Red Rock Grill
Although not fine dining, the Red Rock Grill is a good option when staying at the park. We liked being able to walk to breakfast, lunch, dinner. The decor is rustic and it felt rather cozy coming in for a late lunch after hiking and back for dinner after the short stroll in the brisk night air.
We enjoyed quesadillas, quinoa salad, sweet potato fries, grilled chicken, and trout among other soups, sides, and salads. Since Covid, the restaurant is run a little differently than visitors of the past may remember. Orders and payment are taken at the host desk at the entrance of the restaurant where you’re given a number to place on the table of your choice. Food and drinks are served to the table. Check with the lodge for current dining options.
Eating and drinking at Zion tip: Castle Dome Cafe is another food and drink option at Zion Lodge. It is a seasonal snack bar and cafe with a patio that was not open during our visit. Menu items include coffee, pastries, burgers and fries.
Getting around the park tip: Overnight guests of Zion Lodge with overnight stays mailed a red permit prior to arrival allowing them to drive to the Lodge and display while your vehicle is parked. During most of the year, automobile traffic is not allowed and visitors get around by shuttles. Since they don’t run very often in the winter, visitors can drive to the trailheads, as during our stay.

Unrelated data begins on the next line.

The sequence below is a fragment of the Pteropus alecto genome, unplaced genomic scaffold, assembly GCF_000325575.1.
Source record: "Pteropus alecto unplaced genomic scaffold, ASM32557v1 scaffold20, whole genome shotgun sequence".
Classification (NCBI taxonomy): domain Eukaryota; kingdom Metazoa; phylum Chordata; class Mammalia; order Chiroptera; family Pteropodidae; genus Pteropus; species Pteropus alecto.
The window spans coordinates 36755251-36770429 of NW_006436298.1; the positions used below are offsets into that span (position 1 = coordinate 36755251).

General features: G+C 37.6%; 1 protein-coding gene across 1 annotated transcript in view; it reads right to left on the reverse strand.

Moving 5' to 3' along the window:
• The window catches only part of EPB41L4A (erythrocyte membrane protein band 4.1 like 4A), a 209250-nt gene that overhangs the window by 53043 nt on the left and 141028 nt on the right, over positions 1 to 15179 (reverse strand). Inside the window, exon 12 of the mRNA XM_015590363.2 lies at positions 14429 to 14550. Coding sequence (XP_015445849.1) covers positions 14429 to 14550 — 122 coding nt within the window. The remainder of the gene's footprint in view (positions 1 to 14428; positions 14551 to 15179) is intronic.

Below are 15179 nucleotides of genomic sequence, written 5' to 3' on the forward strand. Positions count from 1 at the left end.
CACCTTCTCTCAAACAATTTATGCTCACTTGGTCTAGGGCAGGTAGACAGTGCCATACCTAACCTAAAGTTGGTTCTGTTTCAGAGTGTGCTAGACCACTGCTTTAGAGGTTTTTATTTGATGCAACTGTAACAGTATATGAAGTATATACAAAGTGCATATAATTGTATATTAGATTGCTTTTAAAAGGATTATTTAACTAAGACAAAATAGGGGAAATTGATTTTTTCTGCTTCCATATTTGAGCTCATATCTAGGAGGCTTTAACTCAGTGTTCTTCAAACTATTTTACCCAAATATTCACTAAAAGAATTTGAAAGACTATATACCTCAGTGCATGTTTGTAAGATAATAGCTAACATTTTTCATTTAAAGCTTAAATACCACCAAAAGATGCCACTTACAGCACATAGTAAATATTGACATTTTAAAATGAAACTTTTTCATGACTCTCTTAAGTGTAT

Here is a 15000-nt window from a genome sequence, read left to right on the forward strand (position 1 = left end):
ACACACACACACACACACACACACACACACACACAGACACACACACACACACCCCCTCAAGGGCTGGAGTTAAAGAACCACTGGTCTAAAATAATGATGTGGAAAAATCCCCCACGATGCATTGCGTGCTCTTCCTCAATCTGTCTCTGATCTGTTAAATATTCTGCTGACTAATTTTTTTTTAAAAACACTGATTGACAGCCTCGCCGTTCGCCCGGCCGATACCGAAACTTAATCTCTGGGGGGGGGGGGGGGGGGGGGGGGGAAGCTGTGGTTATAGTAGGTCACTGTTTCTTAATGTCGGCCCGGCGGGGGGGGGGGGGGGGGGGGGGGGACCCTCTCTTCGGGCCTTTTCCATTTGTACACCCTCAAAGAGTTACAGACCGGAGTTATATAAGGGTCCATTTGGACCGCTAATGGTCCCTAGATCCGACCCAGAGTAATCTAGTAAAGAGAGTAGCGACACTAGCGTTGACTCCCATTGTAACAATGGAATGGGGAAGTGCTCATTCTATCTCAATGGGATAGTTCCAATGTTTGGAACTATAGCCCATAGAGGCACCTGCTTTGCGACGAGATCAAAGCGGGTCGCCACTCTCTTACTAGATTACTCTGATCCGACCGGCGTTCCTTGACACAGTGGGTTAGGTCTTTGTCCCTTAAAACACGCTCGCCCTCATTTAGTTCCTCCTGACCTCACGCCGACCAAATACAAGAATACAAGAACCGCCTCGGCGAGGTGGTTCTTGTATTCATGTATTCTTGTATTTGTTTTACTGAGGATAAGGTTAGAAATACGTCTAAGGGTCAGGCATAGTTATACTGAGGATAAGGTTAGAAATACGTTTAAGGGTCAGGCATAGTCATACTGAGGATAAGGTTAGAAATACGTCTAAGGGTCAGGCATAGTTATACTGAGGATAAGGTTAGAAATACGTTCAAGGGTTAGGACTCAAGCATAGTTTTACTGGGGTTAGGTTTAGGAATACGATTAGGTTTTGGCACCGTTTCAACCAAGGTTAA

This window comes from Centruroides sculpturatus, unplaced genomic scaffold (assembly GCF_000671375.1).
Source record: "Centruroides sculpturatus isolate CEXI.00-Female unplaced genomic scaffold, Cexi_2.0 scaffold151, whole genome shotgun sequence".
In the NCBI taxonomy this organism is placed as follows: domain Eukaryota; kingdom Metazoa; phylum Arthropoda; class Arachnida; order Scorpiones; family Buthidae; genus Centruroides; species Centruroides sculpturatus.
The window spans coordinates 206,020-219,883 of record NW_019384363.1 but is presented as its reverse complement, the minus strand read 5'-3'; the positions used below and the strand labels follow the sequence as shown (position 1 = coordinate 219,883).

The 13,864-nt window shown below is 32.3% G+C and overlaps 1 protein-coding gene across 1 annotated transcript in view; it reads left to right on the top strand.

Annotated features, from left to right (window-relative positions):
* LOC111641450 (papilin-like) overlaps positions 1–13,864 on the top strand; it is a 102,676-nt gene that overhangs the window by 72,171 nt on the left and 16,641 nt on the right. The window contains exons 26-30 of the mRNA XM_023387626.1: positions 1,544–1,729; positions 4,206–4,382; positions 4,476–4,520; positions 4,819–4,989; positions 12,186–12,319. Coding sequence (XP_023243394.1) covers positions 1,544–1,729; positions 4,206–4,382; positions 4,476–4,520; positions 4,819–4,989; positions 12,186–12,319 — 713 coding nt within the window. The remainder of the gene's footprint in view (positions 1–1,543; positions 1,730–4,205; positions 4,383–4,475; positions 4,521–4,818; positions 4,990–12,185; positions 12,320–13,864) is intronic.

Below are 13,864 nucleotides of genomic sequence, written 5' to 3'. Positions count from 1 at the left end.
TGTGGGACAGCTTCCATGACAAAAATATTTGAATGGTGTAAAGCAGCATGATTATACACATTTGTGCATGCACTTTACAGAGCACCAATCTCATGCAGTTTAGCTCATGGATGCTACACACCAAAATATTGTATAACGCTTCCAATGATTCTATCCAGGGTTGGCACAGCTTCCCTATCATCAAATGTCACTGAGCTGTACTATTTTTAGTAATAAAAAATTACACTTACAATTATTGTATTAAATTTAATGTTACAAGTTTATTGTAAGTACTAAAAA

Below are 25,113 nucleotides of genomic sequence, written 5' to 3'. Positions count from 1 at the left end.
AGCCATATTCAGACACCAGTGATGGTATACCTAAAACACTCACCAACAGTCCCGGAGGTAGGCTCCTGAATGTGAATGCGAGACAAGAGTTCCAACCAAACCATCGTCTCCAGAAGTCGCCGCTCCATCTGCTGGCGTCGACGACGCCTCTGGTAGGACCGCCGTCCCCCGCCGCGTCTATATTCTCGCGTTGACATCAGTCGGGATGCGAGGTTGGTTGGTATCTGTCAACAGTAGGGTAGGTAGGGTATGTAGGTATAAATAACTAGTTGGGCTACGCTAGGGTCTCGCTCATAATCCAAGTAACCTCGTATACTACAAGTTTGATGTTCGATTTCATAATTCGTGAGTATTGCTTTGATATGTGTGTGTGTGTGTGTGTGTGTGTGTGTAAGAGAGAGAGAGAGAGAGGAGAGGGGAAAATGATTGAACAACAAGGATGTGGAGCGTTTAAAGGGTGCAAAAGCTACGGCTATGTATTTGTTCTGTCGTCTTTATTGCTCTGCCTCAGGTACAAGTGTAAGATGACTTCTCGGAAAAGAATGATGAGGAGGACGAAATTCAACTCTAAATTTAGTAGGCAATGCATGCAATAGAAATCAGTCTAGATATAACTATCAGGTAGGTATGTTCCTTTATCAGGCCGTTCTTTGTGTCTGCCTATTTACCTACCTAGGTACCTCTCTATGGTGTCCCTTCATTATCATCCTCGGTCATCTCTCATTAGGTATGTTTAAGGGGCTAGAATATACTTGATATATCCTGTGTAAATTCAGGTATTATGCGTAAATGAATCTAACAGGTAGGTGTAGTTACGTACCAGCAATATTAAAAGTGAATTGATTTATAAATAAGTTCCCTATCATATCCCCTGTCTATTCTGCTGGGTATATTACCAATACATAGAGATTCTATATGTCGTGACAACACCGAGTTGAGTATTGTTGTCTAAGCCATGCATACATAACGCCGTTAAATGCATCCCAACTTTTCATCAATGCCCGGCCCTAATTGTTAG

Wildlife tip: Keep a look out for animals as you drive through the park.
We had many deer sightings along the road between Springdale and the park (shown above) and near the lodge where we also saw quite a few wild turkeys (below).
Connectivity tip: Don’t count on it! Unplug and enjoy getting away from the stresses of the world while here since internet access is very spotty because of the remote location. There is WiFi at reception and public areas of the lodge but connectivity is weak.
Summer, winter, spring or fall … don’t miss a visit to Zion National Park. If you’ve got time, you should also consider visting other amazing parks, like Bryce Canyon, while you’re in Utah.